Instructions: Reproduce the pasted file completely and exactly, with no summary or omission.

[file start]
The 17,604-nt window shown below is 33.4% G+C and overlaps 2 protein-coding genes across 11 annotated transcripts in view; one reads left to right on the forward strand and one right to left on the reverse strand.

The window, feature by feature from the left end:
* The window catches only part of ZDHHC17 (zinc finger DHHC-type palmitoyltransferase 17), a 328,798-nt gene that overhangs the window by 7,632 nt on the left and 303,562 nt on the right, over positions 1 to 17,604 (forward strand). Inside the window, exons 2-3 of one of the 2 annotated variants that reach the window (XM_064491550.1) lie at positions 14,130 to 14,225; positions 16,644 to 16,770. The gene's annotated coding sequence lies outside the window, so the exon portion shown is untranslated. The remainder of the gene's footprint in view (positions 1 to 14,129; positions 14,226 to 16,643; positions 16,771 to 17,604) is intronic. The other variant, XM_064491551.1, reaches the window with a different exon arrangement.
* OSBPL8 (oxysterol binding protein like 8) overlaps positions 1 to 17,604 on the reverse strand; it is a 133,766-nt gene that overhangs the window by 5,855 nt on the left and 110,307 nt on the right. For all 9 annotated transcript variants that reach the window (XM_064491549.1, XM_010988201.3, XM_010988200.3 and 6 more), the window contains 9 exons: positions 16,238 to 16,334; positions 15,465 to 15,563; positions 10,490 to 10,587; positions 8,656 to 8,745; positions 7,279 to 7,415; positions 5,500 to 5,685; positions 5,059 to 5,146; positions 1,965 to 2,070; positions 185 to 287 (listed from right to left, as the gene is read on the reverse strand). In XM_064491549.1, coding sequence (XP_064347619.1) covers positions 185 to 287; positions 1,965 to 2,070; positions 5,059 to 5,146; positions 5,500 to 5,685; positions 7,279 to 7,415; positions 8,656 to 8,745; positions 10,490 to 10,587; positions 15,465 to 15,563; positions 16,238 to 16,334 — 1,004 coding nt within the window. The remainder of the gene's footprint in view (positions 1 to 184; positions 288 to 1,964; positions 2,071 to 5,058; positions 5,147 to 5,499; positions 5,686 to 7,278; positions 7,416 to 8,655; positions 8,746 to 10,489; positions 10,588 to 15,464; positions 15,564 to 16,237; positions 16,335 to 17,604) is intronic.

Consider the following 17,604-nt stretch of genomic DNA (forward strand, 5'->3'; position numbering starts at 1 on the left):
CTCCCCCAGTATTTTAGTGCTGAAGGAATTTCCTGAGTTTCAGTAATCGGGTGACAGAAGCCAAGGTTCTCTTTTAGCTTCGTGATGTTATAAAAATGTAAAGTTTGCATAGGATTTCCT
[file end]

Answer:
The 17,604-nt window shown below is 33.4% G+C and overlaps 2 protein-coding genes across 11 annotated transcripts in view; one reads left to right on the forward strand and one right to left on the reverse strand.

The window, feature by feature from the left end:
* The window catches only part of ZDHHC17 (zinc finger DHHC-type palmitoyltransferase 17), a 328,798-nt gene that overhangs the window by 7,632 nt on the left and 303,562 nt on the right, over positions 1 to 17,604 (forward strand). Inside the window, exons 2-3 of one of the 2 annotated variants that reach the window (XM_064491550.1) lie at positions 14,130 to 14,225; positions 16,644 to 16,770. The gene's annotated coding sequence lies outside the window, so the exon portion shown is untranslated. The remainder of the gene's footprint in view (positions 1 to 14,129; positions 14,226 to 16,643; positions 16,771 to 17,604) is intronic. The other variant, XM_064491551.1, reaches the window with a different exon arrangement.
* OSBPL8 (oxysterol binding protein like 8) overlaps positions 1 to 17,604 on the reverse strand; it is a 133,766-nt gene that overhangs the window by 5,855 nt on the left and 110,307 nt on the right. For all 9 annotated transcript variants that reach the window (XM_064491549.1, XM_010988201.3, XM_010988200.3 and 6 more), the window contains 9 exons: positions 16,238 to 16,334; positions 15,465 to 15,563; positions 10,490 to 10,587; positions 8,656 to 8,745; positions 7,279 to 7,415; positions 5,500 to 5,685; positions 5,059 to 5,146; positions 1,965 to 2,070; positions 185 to 287 (listed from right to left, as the gene is read on the reverse strand). In XM_064491549.1, coding sequence (XP_064347619.1) covers positions 185 to 287; positions 1,965 to 2,070; positions 5,059 to 5,146; positions 5,500 to 5,685; positions 7,279 to 7,415; positions 8,656 to 8,745; positions 10,490 to 10,587; positions 15,465 to 15,563; positions 16,238 to 16,334 — 1,004 coding nt within the window. The remainder of the gene's footprint in view (positions 1 to 184; positions 288 to 1,964; positions 2,071 to 5,058; positions 5,147 to 5,499; positions 5,686 to 7,278; positions 7,416 to 8,655; positions 8,746 to 10,489; positions 10,588 to 15,464; positions 15,564 to 16,237; positions 16,335 to 17,604) is intronic.

Consider the following 17,604-nt stretch of genomic DNA (forward strand, 5'->3'; position numbering starts at 1 on the left):
CTCCCCCAGTATTTTAGTGCTGAAGGAATTTCCTGAGTTTCAGTAATCGGGTGACAGAAGCCAAGGTTCTCTTTTAGCTTCGTGATGTTATAAAAATGTAAAGTTTGCATAGGATTTCCT